FPA head of policy and standards Ben Marshan explained the confusion has largely arisen by how delayed the FASEA guidance has been, and the authority's less than clear communication style.
"FASEA is basically saying where the client says they want ethical investments the planner has to take that into account," Marshan said.
"But equally, where the client says they don't want international shares the planner has to take that into account."
He said that while FASEA's real point may not be in relation to ethical investing specifically, but rather to investment preferences more broadly - that doesn't really clear up whether the questions advisers ask clients will have to change substantially under the code.
"The point the FASEA seems to be trying to push is that planners should get a better sense of their clients' investment preferences, and perhaps ask those questions rather than just go ahead with their default models," Marshan said.
"So yes, I think those conversations will have to happen under the code."
He explained that advisers have expressed confusion on this point to the FPA.
Rae said he too has had advisers come to him with questions about this element of the code. In his case, they are looking for advice on integrating ethical and responsible investing into their practice.
"I've had advisers ask me what funds I use and what questionnaire I use," Rae said.
However, he countered that the questions are not only FASEA related but also due to a general increase amongst clients in ethically minded investment options.
"FASEA's communication style is very unclear. They use a lot of contradicting statements in both the explanatory statement and the guidance," Marshan said.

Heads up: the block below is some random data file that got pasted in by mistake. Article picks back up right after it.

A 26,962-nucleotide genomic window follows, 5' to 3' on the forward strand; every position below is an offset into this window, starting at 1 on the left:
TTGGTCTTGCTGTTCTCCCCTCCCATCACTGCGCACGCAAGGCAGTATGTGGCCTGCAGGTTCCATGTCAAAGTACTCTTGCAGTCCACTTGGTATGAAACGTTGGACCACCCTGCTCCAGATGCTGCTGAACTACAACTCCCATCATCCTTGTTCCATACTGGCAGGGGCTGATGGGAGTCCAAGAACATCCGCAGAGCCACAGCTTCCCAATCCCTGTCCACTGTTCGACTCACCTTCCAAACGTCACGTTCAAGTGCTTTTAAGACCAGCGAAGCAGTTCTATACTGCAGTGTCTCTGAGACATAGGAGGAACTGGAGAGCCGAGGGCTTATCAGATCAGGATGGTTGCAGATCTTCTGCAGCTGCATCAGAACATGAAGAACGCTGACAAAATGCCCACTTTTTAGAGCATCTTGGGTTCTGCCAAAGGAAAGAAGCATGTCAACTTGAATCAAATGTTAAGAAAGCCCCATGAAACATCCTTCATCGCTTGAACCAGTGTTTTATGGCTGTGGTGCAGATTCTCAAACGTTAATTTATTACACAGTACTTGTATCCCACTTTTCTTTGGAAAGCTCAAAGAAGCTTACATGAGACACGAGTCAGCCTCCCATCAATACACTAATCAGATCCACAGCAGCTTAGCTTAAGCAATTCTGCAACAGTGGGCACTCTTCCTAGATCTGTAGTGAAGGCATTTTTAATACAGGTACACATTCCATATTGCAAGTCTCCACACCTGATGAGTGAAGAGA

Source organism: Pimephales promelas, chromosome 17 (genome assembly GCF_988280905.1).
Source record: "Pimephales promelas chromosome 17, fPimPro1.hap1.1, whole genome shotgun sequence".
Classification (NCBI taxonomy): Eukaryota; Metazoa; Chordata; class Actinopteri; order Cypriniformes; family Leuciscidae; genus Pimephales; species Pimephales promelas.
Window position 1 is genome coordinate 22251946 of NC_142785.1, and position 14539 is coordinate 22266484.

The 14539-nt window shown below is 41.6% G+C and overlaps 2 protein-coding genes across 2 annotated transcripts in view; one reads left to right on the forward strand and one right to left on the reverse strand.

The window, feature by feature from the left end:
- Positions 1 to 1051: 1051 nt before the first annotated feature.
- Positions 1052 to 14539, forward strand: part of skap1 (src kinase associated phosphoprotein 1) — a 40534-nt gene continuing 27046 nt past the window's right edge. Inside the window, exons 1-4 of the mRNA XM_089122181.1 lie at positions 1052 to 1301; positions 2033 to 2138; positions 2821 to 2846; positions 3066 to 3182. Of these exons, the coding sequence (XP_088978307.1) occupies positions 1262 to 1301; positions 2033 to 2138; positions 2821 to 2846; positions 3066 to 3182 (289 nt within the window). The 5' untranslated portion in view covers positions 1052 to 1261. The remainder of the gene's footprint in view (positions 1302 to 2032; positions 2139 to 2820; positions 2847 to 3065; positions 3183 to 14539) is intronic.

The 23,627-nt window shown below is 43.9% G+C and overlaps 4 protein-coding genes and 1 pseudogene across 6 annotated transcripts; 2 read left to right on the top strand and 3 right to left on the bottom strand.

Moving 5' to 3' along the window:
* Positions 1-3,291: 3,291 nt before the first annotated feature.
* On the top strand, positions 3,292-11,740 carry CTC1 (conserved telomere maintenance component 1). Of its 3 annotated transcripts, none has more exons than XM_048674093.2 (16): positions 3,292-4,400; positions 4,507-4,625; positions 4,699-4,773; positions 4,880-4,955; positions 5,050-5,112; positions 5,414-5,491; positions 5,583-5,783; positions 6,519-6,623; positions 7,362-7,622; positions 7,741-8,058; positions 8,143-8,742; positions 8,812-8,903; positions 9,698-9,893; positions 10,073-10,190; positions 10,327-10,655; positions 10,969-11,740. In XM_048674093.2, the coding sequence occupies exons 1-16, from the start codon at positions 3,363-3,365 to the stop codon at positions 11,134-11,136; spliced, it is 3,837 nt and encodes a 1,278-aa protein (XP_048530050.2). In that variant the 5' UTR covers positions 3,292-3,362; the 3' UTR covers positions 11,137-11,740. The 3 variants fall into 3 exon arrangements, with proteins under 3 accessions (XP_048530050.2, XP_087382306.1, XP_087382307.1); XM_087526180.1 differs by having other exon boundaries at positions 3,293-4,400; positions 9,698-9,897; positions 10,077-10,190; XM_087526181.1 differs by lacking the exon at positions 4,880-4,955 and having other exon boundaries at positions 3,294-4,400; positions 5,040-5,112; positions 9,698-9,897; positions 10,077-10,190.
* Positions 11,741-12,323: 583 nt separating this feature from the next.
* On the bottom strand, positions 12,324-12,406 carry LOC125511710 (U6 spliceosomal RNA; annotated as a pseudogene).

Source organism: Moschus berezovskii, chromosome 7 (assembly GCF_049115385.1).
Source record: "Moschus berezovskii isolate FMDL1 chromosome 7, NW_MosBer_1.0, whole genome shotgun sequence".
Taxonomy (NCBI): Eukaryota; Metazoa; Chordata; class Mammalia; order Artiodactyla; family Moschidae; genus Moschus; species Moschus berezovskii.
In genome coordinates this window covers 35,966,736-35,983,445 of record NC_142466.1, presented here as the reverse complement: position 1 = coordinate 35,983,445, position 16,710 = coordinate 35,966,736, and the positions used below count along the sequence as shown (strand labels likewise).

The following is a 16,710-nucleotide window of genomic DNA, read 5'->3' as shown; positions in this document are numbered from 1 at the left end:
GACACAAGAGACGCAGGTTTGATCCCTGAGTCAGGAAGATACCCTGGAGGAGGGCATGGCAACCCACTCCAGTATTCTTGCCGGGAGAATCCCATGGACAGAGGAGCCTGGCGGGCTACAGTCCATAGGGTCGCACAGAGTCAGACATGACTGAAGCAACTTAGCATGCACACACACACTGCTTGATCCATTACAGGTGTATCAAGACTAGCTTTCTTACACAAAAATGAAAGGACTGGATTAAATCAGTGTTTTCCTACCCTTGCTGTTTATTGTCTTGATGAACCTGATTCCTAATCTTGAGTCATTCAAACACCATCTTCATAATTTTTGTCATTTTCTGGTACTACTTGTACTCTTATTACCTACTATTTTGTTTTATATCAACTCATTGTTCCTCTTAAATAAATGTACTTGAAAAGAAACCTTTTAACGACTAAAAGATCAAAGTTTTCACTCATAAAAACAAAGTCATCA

"Planners are reading that and saying, 'Does this mean I always have to consider ethical investments?' We've had this conversation with them."
The FPA is currently working on a new document to explain the code to members in light of FASEA's guidance.
Despite Glenfield's attempted clarification, for Marshan, one thing is clear, time is still an issue.
"This leaves no time for planners to change their business models and actually be compliant," he said.
"There's not enough time to understand what FASEA is saying because it's still not clear, then make changes to all your advice processes and procedures."
The FPA is calling on FASEA to extend the time advisers have to be compliant with the code by two years.
Marshan pointed out that no matter how the point of ethical and responsible investing works in with the FASEA code there are potential changes to approved product lists to be made and that has to go through governance, something that takes time.
"FASEA's guidance is way too late," Marshan said.
"FASEA could support out call to give advisers an extension to be compliant with the code - particularly while there is actually no body monitoring compliance with the code."
For Rae, the issue is one of semantics.
"I'm not sure how you can consider whether recommendations can be limited to ethical and responsible investments without asking your client whether they have some preferences in that area," he said.
"How can you say you've considered it if you've never had that conversation, if you've never asked the client whether there are things they do not want to put their money into."